The Difference Between Acne Cysts, Whiteheads, and Blackheads

The Difference Between Acne Cysts, Whiteheads, and Blackheads

"Are acne cysts caused by the same things as whiteheads and blackheads? And how can I prevent them?"

Acne cysts differ from whiteheads and blackheads. White heads and black heads (comedones) form due to clogged pores. Hair follicles of the skin (pores) become blocked with excess sebum (oil) and dead skin cells. Bacteria can infect the plugged follicle, which then becomes inflamed and irritated. Whiteheads are clogged follicles that are closed, while blackheads are clogged follicles that are open, which exposes the oil clogging the pore to air, causing it to turn brown. Comedones are one of the main lesion types associated with “common acne” or mild to moderate acne.

Acne cysts are large, solid, painful bumps or lumps that form beneath the surface of the skin and are associated with cystic acne, which is a severe form of acne. Acne cysts form when the inflamed hair follicle ruptures below the surface of the skin, which spreads the contents of the hair follicle more widely and deeply.

Factors that contribute to the development of acne are essentially the same for common acne and cystic acne (genetics; hormones; the use of occlusive cosmetics and skin care products such as creams and lotions; sweating; environmental conditions such as heat and humidity; and certain medications such as steroids); however, hormones and genetics may be a key factors in the development of cystic acne. As well, squeezing acne lesions may force bacteria and sebum deeper into the skin and cause the inflamed follicle to rupture below the surface of the skin, which can increase the risk of an acne cyst developing.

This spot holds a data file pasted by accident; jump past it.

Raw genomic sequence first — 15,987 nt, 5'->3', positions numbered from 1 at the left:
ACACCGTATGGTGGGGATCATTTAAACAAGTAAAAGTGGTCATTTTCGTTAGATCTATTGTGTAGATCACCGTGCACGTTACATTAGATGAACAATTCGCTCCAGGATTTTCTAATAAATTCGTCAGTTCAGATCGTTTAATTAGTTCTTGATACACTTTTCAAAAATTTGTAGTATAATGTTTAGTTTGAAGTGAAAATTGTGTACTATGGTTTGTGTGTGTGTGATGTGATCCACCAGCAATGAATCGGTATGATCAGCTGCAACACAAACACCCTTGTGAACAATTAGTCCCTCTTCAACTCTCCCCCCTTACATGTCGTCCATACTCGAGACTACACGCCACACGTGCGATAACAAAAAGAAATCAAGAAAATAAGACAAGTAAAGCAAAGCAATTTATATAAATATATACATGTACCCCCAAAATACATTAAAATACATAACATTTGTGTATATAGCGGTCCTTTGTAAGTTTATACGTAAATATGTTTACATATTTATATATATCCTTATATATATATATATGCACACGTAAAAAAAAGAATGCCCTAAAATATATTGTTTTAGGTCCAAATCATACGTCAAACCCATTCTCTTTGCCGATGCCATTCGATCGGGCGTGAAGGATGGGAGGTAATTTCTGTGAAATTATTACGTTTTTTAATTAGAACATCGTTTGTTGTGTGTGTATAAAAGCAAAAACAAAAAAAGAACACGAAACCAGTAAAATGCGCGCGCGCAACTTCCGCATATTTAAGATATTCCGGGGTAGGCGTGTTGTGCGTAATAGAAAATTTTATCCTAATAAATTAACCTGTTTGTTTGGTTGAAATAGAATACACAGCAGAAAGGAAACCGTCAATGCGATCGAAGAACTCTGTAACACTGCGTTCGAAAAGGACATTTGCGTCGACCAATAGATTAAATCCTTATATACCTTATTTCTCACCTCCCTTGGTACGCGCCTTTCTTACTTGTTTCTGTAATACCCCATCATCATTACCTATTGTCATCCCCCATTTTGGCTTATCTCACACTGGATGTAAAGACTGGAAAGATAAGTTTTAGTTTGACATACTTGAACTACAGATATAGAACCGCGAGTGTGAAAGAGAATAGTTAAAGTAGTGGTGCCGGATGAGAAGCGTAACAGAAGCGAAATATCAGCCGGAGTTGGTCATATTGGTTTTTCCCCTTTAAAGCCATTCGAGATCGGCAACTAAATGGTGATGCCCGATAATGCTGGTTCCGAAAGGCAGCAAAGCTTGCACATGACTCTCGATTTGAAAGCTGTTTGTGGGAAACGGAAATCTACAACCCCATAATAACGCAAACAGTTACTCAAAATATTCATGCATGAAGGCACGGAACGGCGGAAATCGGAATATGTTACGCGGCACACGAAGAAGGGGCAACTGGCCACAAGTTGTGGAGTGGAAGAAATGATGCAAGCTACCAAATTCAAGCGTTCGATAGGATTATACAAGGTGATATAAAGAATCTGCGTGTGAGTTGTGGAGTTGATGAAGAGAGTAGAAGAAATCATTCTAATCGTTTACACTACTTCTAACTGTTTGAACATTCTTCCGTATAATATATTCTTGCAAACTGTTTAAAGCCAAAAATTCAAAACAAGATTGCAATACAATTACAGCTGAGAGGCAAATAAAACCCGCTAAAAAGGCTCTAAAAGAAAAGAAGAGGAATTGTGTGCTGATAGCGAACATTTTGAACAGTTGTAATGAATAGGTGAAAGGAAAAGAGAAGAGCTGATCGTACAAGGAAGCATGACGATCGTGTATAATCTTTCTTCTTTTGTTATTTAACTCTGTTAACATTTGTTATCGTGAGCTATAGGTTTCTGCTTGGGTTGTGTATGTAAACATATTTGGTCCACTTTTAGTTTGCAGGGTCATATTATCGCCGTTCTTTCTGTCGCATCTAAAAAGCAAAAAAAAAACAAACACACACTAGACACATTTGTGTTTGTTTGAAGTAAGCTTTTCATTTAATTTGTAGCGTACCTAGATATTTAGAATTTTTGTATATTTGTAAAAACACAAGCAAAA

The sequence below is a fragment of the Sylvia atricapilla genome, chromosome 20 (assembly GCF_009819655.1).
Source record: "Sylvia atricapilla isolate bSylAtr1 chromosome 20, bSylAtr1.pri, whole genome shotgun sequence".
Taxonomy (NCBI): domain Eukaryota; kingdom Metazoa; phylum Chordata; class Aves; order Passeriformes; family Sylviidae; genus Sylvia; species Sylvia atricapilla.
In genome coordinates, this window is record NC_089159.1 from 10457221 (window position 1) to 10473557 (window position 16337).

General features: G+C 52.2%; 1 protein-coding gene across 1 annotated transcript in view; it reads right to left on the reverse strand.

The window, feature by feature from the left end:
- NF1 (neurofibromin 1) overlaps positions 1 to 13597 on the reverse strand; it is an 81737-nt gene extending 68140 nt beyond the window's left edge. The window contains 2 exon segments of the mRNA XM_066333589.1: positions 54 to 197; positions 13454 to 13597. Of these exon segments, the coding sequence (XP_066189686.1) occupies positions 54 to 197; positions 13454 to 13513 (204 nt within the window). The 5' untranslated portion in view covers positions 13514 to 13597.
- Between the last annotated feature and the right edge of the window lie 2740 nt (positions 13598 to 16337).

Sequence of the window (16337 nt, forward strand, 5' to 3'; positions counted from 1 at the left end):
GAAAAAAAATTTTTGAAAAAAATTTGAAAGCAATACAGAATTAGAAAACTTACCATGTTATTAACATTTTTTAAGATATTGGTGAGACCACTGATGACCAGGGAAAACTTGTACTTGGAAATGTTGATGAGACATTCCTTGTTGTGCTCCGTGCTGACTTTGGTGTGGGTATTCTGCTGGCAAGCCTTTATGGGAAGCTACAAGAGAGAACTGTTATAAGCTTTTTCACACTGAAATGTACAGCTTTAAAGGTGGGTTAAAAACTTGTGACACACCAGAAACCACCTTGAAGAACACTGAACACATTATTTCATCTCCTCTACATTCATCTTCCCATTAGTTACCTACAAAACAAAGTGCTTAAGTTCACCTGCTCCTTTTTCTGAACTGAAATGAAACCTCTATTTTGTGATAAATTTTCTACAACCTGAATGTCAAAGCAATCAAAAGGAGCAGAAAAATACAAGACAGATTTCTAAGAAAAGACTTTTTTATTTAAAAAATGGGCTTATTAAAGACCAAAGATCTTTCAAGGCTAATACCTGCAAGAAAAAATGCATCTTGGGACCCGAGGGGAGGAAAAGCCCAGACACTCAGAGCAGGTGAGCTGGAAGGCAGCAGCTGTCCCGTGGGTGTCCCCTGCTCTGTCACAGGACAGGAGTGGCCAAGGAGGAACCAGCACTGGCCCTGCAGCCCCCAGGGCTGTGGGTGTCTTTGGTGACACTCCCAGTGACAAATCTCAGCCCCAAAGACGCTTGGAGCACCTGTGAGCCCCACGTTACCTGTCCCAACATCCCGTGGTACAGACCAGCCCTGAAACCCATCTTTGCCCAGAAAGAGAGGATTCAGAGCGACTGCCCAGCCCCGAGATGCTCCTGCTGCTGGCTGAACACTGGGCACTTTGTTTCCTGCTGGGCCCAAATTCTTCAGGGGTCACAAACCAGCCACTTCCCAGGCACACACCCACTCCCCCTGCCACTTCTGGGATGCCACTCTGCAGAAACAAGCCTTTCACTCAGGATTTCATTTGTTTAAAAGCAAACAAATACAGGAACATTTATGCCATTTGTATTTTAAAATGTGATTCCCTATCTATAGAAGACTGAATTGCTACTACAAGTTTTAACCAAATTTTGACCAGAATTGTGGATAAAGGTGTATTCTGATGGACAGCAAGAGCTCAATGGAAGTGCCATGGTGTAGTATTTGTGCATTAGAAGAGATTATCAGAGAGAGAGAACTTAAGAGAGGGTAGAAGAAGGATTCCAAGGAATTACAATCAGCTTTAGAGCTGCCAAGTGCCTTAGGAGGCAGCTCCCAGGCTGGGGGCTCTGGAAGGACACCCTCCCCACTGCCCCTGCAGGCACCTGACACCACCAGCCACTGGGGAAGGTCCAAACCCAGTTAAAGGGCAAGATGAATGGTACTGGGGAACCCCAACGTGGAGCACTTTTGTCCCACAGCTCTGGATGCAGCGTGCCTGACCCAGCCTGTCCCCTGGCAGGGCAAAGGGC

Cystic acne generally warrants an aggressive treatment approach with oral medications, due to the risk of scarring with the condition. Keep in mind that mild to moderate acne is more commonly encountered than cystic acne and that a good skin care routine may help prevent many different types of acne lesions and includes:

• Washing the face twice daily with a mild, soapless cleanser using lukewarm water
• Maintaining skin hydration (excessive drying can cause flare-ups)
• If using a moisturizer, choosing one that is light and noncomedogenic
• Washing your hands prior to washing your face and using a clean face cloth at each washing
• Shampooing the hair at least every other day or on a daily basis
• Avoid contacting the forehead and hairline with hairstyling products

If you have more questions or concerns about cystic acne, don’t hesitate to ask your community pharmacist.

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